And the baggier my pants get, the more motivated I am to be aware of what I’m putting in my mouth.

For example, a few days ago I was at the car dealer for a long time. By the time they were done with my car, I was starving. I haven’t had a doughnut in a really long time (for me, anyway) and decided that that was what I really wanted. It felt like a little treat to myself and I was looking forward to enjoying it on the way home in the car BY MYSELF — no kids yapping at me, no Hannah Montana on the CD player. Just NPR, me and a coffee roll. Ah.

But about halfway through the glazed mess, I realized it didn’t taste as good as I thought it would. I wasn’t enjoying it anymore. And I also wasn’t hungry anymore. So I decided to stop. Just stop. No more eating just because there happened to be food in the vicinity. In the past, stopping would’ve required me to toss the doughnut out the window so I would be FORCED to cease and desist. But not now. So I tried to put the doughnut back in the bag. But I dropped it. Near my feet. Near the brake pedal. I got scared because when I was in college a girl died because a soda can rolled behind the brake pedal while she was driving and she plowed right into an intersection.

And that’s when I realized it: This doughnut was trying to kill me! It was like it decided that if it couldn’t take me out with its fat and sugar, it was going to find another way.

I managed to wrestle it away from the brake pedal and keep the car on the highway at the same time. I returned the evil little bastard to its bag where it couldn’t hurt anyone else. It took me a minute to catch my breath but then I had to laugh. There I was, feeling so proud of my recent weight loss success. What if I had been in a fatal accident? The police report would say, “Cause of malfunction: Glazed coffee roll under brake pedal.” (Incidentally, I drive a Toyota. I wonder if that would’ve sparked a new inquiry into the cause of Toyota’s recent defects. Perhaps Toyota owners have a higher propensity to eat — and drop — baked goods while driving.)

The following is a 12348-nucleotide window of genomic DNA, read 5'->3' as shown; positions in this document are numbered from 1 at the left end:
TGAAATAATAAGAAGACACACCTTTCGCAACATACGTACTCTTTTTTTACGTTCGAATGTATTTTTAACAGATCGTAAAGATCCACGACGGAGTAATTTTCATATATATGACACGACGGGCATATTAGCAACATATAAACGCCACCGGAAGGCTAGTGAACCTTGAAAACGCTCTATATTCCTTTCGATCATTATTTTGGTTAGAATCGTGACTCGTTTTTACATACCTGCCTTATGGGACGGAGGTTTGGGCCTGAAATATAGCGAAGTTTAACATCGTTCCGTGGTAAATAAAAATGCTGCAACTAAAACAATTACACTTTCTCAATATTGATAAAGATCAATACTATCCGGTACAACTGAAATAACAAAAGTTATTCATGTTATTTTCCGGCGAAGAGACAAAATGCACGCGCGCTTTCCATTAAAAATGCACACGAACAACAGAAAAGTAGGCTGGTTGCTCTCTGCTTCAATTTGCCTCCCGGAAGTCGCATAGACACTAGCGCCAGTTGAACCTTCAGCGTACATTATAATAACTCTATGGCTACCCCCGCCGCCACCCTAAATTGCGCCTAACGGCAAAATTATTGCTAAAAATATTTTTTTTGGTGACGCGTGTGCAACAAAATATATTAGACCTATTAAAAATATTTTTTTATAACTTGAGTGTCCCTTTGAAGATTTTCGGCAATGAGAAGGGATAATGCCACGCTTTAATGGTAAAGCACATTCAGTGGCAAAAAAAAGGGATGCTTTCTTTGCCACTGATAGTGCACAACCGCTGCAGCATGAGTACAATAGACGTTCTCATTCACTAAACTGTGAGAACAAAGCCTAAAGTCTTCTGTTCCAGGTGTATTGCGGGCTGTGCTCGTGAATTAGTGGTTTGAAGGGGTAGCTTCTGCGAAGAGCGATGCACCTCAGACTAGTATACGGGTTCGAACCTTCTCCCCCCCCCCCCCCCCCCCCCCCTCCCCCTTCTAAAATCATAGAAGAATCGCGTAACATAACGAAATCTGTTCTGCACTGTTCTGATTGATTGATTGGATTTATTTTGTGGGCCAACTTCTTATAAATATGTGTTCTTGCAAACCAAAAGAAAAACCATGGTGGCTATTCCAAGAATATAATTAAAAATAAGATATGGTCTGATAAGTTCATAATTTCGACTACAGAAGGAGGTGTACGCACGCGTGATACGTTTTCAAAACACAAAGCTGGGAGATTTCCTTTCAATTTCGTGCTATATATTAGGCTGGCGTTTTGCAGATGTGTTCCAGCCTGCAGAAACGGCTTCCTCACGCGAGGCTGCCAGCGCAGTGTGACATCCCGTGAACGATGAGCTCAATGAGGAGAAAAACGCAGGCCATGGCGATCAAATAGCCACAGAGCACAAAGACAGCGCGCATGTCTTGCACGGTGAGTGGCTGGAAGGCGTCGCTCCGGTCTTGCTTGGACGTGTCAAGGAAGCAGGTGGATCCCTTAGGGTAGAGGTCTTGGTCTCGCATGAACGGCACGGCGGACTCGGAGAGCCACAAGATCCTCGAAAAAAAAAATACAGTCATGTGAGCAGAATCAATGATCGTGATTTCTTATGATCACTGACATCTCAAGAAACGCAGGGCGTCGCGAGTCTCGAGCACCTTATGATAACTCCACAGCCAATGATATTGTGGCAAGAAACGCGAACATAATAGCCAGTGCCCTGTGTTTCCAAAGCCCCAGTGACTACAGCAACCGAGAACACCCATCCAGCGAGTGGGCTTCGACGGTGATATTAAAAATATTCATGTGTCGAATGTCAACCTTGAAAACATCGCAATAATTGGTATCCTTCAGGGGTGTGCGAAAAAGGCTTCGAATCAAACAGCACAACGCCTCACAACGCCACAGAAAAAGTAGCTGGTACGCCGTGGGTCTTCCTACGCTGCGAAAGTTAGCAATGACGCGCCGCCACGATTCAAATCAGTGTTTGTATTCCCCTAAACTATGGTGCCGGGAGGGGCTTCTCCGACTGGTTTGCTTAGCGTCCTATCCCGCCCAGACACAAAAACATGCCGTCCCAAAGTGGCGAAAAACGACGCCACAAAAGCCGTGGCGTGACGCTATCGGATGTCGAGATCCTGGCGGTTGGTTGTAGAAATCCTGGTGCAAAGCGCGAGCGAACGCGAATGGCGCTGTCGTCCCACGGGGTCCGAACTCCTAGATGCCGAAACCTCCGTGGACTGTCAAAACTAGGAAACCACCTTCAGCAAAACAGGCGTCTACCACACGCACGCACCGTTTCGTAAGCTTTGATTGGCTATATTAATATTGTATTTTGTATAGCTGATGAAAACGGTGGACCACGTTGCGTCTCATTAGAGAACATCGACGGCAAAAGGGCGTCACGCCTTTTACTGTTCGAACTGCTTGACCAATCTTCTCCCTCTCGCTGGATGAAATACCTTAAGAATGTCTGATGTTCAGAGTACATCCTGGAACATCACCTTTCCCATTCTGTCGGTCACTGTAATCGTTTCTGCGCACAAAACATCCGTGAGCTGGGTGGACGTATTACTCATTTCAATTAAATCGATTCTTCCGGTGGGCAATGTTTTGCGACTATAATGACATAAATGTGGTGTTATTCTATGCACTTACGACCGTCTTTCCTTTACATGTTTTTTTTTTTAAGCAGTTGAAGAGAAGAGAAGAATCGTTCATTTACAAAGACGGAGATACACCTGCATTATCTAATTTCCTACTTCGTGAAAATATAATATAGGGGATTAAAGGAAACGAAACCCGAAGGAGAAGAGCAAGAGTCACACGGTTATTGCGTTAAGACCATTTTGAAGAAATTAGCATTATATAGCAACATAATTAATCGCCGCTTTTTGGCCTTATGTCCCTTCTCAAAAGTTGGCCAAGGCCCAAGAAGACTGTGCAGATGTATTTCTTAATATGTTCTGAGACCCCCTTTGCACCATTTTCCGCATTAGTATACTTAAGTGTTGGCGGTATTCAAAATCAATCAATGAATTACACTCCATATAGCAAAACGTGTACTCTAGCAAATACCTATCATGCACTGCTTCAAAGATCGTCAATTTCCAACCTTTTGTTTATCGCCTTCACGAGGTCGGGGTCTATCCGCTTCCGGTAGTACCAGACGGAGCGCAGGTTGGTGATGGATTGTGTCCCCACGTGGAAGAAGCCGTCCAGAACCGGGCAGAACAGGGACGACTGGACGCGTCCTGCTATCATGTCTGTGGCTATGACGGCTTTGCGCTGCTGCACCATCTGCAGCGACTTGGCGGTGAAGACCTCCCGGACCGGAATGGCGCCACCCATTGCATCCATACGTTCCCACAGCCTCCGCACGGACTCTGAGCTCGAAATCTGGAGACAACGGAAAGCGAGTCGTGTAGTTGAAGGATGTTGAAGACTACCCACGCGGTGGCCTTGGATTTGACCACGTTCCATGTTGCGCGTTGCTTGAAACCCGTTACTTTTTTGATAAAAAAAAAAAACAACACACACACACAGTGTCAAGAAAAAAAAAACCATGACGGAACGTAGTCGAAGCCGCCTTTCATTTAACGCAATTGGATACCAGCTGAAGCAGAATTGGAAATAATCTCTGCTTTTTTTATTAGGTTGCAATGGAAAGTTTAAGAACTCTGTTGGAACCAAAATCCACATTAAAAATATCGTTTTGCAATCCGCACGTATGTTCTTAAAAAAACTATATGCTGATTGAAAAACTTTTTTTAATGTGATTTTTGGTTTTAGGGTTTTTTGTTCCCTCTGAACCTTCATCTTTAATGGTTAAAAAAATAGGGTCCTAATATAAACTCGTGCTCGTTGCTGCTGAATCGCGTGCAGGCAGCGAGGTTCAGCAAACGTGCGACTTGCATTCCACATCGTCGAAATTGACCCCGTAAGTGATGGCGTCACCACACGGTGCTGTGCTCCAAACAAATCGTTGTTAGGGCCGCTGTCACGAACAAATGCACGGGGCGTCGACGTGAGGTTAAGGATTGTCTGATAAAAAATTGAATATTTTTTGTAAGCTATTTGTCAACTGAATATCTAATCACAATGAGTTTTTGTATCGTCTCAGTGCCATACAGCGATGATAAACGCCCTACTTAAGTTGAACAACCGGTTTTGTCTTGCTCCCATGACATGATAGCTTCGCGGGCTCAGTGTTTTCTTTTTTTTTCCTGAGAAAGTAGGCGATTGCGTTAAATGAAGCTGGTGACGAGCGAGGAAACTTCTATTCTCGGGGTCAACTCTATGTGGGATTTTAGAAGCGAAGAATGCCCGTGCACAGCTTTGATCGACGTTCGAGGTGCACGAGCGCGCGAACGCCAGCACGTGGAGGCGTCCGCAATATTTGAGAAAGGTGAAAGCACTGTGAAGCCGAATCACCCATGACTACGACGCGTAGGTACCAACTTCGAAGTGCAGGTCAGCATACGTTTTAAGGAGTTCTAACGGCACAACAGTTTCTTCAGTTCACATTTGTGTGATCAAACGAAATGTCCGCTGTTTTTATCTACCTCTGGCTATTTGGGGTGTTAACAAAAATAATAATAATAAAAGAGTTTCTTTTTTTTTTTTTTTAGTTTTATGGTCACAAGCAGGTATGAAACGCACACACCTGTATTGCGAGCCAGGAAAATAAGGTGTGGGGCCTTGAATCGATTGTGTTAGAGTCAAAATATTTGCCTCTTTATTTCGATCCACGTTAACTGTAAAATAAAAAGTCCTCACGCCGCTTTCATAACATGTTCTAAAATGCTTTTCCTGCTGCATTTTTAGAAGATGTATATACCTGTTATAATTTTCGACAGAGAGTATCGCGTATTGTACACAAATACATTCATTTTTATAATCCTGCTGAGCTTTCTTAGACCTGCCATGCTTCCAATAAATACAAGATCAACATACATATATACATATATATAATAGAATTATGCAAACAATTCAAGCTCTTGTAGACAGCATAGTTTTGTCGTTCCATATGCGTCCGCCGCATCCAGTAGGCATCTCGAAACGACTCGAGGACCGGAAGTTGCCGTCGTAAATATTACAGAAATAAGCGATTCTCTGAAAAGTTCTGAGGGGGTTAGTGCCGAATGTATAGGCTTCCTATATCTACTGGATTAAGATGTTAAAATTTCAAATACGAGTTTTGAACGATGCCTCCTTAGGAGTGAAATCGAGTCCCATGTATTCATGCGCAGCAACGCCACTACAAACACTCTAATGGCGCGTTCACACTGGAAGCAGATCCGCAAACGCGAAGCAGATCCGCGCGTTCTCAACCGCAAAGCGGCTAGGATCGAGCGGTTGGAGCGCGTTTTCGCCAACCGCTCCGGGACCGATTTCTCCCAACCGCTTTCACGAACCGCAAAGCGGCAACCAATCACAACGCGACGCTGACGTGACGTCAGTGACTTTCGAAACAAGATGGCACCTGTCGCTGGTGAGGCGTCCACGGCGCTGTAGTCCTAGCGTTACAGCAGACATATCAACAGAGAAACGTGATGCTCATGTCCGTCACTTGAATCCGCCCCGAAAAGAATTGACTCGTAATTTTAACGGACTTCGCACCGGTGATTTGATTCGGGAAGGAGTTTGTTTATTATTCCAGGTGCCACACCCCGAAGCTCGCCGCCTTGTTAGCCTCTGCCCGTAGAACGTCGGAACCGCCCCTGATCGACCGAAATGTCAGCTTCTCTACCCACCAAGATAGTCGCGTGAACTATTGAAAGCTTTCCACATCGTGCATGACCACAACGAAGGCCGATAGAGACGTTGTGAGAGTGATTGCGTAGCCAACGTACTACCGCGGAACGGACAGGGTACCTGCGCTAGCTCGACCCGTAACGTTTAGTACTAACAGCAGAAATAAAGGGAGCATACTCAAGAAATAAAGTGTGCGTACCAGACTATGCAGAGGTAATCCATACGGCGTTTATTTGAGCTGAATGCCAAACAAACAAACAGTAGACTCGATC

So I survived. To write another day. To eat another day. To live. To enjoy. To quit beating myself up! To be KIND to myself! To be loving to myself so I can be loving to others. And to share another story with you all.

Have a lovely night, peeps. Watch out for those devious doughnuts.

(NOTE ON COMMENTS: I started the blog because I wanted an easier way to look back on conversations without having to weed through the landfill of my facebook account. However, some of you have mentioned that you don’t like to login to make comments. I have twice attempted to set the blog so you can comment without logging in and both times I have gotten murdered with spam. So dear friends, I ask you to please not be afraid to comment here if there’s something you want to say. It only takes a sec to login and no one else will see your email address unless you want them to. You will not get spammed in return for your comments. And that way I can look back on our conversation and remember how smart and witty you were. And how nice your hair looked when you wrote your smart, witty comments. And how nice your breath smelled. Do you want to cuddle?)

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3 responses to “Death by Doughnut”

  1. mamacole Avatar

    first of all: Good for you!! Seriously.
    second of all: Did you put that bad ass coffee roll in your glove compartment to age for a year? I’ll be looking forward to that under my Christmas tree…

    1. Trish Avatar

      I have no idea what you’re talking about. But I’ve had a burger in my freezer for about 6 months. It should be aged nicely by the holidays…

  2. rk Avatar

    you just made me feel fat. and now i want cake.